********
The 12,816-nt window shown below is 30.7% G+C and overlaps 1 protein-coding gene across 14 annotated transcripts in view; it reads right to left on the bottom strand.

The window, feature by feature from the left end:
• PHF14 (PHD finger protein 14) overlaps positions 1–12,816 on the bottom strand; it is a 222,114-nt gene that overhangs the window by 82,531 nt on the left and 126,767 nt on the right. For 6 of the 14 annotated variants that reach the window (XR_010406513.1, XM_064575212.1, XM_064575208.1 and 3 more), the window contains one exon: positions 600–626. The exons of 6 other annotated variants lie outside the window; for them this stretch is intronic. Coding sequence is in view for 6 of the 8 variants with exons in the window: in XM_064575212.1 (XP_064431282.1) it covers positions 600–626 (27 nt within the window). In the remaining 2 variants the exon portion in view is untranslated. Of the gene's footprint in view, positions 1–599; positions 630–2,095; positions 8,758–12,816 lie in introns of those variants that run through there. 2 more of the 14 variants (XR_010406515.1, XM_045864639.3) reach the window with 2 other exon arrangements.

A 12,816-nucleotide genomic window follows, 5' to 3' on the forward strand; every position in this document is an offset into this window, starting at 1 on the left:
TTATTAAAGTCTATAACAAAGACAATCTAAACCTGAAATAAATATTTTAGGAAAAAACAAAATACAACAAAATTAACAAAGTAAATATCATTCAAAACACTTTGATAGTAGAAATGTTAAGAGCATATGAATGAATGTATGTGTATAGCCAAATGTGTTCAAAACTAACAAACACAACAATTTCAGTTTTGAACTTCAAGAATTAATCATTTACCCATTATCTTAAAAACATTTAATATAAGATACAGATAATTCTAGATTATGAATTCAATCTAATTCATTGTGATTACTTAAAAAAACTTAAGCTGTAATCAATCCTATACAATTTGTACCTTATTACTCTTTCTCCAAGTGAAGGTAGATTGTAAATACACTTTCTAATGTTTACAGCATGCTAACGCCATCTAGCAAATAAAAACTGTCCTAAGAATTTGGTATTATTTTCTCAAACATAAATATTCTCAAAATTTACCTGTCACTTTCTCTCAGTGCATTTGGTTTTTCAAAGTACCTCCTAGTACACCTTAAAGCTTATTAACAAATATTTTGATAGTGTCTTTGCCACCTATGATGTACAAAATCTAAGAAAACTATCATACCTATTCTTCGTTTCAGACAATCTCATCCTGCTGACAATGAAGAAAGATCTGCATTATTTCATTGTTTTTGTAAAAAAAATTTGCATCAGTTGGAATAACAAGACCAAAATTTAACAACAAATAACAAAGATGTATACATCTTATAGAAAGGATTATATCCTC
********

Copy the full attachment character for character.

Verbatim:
The 12,816-nt window shown below is 30.7% G+C and overlaps 1 protein-coding gene across 14 annotated transcripts in view; it reads right to left on the bottom strand.

The window, feature by feature from the left end:
• PHF14 (PHD finger protein 14) overlaps positions 1–12,816 on the bottom strand; it is a 222,114-nt gene that overhangs the window by 82,531 nt on the left and 126,767 nt on the right. For 6 of the 14 annotated variants that reach the window (XR_010406513.1, XM_064575212.1, XM_064575208.1 and 3 more), the window contains one exon: positions 600–626. The exons of 6 other annotated variants lie outside the window; for them this stretch is intronic. Coding sequence is in view for 6 of the 8 variants with exons in the window: in XM_064575212.1 (XP_064431282.1) it covers positions 600–626 (27 nt within the window). In the remaining 2 variants the exon portion in view is untranslated. Of the gene's footprint in view, positions 1–599; positions 630–2,095; positions 8,758–12,816 lie in introns of those variants that run through there. 2 more of the 14 variants (XR_010406515.1, XM_045864639.3) reach the window with 2 other exon arrangements.

A 12,816-nucleotide genomic window follows, 5' to 3' on the forward strand; every position in this document is an offset into this window, starting at 1 on the left:
TTATTAAAGTCTATAACAAAGACAATCTAAACCTGAAATAAATATTTTAGGAAAAAACAAAATACAACAAAATTAACAAAGTAAATATCATTCAAAACACTTTGATAGTAGAAATGTTAAGAGCATATGAATGAATGTATGTGTATAGCCAAATGTGTTCAAAACTAACAAACACAACAATTTCAGTTTTGAACTTCAAGAATTAATCATTTACCCATTATCTTAAAAACATTTAATATAAGATACAGATAATTCTAGATTATGAATTCAATCTAATTCATTGTGATTACTTAAAAAAACTTAAGCTGTAATCAATCCTATACAATTTGTACCTTATTACTCTTTCTCCAAGTGAAGGTAGATTGTAAATACACTTTCTAATGTTTACAGCATGCTAACGCCATCTAGCAAATAAAAACTGTCCTAAGAATTTGGTATTATTTTCTCAAACATAAATATTCTCAAAATTTACCTGTCACTTTCTCTCAGTGCATTTGGTTTTTCAAAGTACCTCCTAGTACACCTTAAAGCTTATTAACAAATATTTTGATAGTGTCTTTGCCACCTATGATGTACAAAATCTAAGAAAACTATCATACCTATTCTTCGTTTCAGACAATCTCATCCTGCTGACAATGAAGAAAGATCTGCATTATTTCATTGTTTTTGTAAAAAAAATTTGCATCAGTTGGAATAACAAGACCAAAATTTAACAACAAATAACAAAGATGTATACATCTTATAGAAAGGATTATATCCTC